TAMPA—Sitting in my motel room Thursday on the fringes of Tampa, maybe 20 miles and three weather systems away from the convention site, I am surrounded by enough newsprint to equip a Broadway revival of The Front Page. These are all the newspapers, glossy magazine convention specials and other journalistic handouts that I have meant to read since I arrived on Sunday. Later today, when I arrive at my convention workspace, I will also have my pick of all the major newspapers this side of Le Monde. And (sorry to end this paragraph on a downer) I undoubtedly will read none of them.
Relax. This isn’t another jeremiad about the death of newspapers. At my first convention as a fledgling reporter—Miami Beach in 1968—I was awed to discover that stacks of dailies like the Washington Evening Star and the Chicago Daily News were flown in each morning as a promotional gesture. And sadly I never got around to reading them either.
The television in my Tampa motel room has remained off for most of the week because of my personal version of Gresham’s Law: Bad TV commentary drives out good and original thought. In fact, the only time I turned on my set to check on a breaking story (whether the convention early Tuesday afternoon had just rammed through new rules for the 2016 campaign), Wolf Blitzer was interviewing one of the Romney sons.
During conventions, the same news blackout applies to the Web, even though in normal time it is my primary source for covering politics. As a responsible citizen, I have been clicking over to The New York Times home page several times a day to keep up with that mythical world Beyond the Convention. And sometimes I actually take the time to scan the headlines for stories that I intend to read. Someday. Even my carefully curated Twitter feed has become daunting. So many 140-character bursts, so little time. Logging back on after a brief noontime lunch today, I was horrified to discover that I had missed 226 vital, life-changing, paradigm-shifting tweets.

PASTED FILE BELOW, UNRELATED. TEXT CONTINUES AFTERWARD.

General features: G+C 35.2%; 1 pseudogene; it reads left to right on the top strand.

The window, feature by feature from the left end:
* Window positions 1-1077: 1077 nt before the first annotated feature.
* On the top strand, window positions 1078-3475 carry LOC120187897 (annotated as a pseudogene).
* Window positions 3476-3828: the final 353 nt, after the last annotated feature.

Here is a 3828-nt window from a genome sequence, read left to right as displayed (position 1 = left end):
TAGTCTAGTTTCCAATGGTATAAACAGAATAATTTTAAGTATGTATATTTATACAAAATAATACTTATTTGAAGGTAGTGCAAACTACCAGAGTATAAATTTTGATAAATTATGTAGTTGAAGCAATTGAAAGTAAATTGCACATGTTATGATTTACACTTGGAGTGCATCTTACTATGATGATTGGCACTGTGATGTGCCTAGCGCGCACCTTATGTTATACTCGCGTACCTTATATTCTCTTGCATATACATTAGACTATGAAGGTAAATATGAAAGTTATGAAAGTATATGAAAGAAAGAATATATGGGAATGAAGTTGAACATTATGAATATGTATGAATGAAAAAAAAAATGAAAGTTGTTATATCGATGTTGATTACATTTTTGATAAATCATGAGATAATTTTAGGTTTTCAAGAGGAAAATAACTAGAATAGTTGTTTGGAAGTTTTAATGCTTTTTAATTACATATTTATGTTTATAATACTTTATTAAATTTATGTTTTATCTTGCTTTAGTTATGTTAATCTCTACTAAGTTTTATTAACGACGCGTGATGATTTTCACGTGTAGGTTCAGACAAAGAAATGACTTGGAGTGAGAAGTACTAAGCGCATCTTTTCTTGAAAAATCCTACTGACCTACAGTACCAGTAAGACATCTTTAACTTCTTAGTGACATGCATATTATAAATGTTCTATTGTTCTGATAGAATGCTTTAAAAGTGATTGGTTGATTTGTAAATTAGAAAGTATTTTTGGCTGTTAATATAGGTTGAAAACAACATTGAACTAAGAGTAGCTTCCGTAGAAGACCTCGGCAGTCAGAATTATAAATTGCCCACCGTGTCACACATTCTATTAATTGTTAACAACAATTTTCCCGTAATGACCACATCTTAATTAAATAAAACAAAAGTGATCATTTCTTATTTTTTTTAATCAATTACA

Maybe other political reporters swear off sleep for the duration, in order to keep up. But having covered conventions since the Portable Olivetti Era, I have a sense that my experience is typical. (Find me two other reporters and we have a certified trend). The hidden secret of journalism is that this week in Tampa, and next week in Charlotte, members of the political press corps are all functional illiterates. We are all like major politicians who depend on aides to brief them in their limos—except that we have neither aides nor limos.
Reporters at political conventions are members of a tribal society who communicate solely through an oral culture. We are akin to those indigenous peoples found on atolls in the Pacific Ocean and in the rain forest of Brazil, except that we carry BlackBerries and iPhones. If legitimate news somehow erupts at this convention (fat chance), we are most likely to hear about it because someone tells someone who tells someone about a tweet.
Covering a convention is detrimental to thought, let alone reflective reading. Just getting downtown from your hotel (probably at a secure remote location), through a security perimeter large enough to qualify for statehood, then to your seat in the press gallery or the workspace can easily eat up 90 minutes. Throw in the frenetic wandering around, convinced that you’re missing the Big Story, that I wrote about last week. Then, and this is true at virtually all news organizations, there are the rigorous professional demands of office politics, with top executives swooping into town for the festivities. Plus late-night drinks and—whoops!—I forgot actual reporting. Maybe they should have put a Time Deficit Clock over the podium at the Republican Convention.